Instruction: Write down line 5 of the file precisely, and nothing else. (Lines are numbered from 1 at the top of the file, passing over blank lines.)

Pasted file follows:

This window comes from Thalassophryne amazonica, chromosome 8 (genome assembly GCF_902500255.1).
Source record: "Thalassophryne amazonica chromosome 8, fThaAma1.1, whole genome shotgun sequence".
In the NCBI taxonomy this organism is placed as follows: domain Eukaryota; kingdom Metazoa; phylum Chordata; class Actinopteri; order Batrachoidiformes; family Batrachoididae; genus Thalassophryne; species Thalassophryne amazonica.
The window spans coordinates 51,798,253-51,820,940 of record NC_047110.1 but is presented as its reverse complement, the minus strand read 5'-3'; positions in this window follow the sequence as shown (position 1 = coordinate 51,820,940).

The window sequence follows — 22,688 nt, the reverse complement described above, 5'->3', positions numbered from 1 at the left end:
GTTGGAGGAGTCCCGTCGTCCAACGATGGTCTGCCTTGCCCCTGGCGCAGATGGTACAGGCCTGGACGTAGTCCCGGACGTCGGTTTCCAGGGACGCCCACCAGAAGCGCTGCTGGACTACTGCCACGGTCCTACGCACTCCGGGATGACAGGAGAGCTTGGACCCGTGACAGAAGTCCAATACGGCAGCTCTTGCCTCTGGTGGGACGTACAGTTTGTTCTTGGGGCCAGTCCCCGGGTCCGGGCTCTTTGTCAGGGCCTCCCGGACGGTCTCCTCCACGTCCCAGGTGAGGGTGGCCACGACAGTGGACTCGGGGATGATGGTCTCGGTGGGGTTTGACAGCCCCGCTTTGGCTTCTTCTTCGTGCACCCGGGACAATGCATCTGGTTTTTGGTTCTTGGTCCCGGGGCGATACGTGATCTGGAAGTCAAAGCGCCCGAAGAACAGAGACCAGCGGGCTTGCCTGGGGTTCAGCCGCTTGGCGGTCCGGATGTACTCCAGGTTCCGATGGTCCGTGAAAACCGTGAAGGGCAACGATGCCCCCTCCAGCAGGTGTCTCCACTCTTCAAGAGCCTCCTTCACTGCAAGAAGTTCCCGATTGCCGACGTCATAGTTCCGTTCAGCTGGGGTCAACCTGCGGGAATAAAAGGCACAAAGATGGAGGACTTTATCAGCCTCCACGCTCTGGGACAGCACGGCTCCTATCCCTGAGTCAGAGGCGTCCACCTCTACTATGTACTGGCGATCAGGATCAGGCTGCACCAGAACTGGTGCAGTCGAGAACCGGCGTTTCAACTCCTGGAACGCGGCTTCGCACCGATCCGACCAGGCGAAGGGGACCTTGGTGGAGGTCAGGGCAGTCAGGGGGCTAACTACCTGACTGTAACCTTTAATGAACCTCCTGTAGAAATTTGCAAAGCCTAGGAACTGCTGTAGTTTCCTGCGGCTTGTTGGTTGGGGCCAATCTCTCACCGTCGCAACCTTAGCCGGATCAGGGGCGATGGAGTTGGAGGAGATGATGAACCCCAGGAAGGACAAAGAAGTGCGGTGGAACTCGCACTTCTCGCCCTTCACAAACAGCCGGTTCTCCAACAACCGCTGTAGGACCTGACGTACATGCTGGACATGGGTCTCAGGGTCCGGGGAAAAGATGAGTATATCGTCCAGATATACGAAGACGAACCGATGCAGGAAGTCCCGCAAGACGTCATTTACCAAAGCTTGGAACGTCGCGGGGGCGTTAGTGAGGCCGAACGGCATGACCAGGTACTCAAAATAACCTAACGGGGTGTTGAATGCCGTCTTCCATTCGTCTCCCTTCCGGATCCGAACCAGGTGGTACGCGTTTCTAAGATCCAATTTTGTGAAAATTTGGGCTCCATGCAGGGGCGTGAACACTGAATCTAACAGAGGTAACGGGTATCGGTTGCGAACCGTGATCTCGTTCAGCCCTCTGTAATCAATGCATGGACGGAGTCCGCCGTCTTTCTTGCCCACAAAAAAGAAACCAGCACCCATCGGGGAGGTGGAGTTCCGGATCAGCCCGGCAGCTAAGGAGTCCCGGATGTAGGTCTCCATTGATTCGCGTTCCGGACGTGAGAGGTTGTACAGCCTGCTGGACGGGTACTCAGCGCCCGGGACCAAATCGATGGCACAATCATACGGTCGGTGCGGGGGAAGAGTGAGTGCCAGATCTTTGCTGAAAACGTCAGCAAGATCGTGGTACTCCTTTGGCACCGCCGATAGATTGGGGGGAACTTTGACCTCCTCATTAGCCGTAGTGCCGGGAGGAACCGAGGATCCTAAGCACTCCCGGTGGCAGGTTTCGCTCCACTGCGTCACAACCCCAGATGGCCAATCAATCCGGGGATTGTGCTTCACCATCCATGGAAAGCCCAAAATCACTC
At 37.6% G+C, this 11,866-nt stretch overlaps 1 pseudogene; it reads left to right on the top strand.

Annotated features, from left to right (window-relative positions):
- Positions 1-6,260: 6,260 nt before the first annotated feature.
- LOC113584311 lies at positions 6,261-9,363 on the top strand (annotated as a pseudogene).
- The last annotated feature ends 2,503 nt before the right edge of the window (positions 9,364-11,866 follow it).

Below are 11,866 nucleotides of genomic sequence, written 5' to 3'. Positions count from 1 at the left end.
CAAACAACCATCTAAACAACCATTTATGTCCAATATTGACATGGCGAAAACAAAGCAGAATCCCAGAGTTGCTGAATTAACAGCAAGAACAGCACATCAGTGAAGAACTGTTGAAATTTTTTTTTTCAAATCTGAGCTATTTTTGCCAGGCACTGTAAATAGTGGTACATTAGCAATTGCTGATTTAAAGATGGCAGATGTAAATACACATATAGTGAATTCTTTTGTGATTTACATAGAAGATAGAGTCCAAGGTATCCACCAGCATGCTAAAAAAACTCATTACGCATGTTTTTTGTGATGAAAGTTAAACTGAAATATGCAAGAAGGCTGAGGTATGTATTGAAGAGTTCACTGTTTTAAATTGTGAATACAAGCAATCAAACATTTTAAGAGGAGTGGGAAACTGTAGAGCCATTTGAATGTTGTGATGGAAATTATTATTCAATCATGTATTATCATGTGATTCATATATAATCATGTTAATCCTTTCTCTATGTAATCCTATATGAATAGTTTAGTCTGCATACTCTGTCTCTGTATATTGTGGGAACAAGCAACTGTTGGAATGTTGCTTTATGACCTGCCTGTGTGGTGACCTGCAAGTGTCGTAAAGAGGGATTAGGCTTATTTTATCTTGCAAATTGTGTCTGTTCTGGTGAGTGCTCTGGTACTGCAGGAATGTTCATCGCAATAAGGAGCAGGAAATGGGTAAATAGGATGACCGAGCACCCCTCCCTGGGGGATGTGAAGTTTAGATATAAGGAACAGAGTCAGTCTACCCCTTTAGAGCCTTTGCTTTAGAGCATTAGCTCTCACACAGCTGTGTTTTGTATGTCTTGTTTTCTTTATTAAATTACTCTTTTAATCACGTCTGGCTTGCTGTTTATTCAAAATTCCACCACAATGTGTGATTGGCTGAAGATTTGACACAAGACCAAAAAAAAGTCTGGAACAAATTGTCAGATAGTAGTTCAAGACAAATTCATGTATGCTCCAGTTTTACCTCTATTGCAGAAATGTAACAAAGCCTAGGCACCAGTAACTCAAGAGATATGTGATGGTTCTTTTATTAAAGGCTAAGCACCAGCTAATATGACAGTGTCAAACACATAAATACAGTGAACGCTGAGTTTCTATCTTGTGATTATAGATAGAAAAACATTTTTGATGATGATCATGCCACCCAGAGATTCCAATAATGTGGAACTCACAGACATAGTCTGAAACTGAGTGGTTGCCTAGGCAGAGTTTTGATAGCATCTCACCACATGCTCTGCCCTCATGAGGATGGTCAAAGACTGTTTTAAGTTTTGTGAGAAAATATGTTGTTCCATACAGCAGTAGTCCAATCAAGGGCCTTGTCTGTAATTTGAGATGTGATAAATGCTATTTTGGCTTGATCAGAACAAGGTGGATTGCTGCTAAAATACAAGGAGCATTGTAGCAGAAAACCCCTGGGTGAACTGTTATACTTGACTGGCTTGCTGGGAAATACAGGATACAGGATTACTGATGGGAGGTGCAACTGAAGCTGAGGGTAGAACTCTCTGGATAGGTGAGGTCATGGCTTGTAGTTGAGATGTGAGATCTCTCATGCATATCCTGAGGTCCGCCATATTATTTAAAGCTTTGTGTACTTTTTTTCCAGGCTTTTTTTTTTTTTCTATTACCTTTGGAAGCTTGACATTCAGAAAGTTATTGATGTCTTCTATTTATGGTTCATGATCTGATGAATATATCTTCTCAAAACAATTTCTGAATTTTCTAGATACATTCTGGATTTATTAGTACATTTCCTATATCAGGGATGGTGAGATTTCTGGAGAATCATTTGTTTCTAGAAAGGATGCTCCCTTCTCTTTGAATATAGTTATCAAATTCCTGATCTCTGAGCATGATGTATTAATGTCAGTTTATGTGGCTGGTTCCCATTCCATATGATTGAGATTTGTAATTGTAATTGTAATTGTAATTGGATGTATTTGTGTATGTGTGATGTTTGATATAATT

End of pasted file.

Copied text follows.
The window sequence follows — 22,688 nt, the reverse complement described above, 5'->3', positions numbered from 1 at the left end: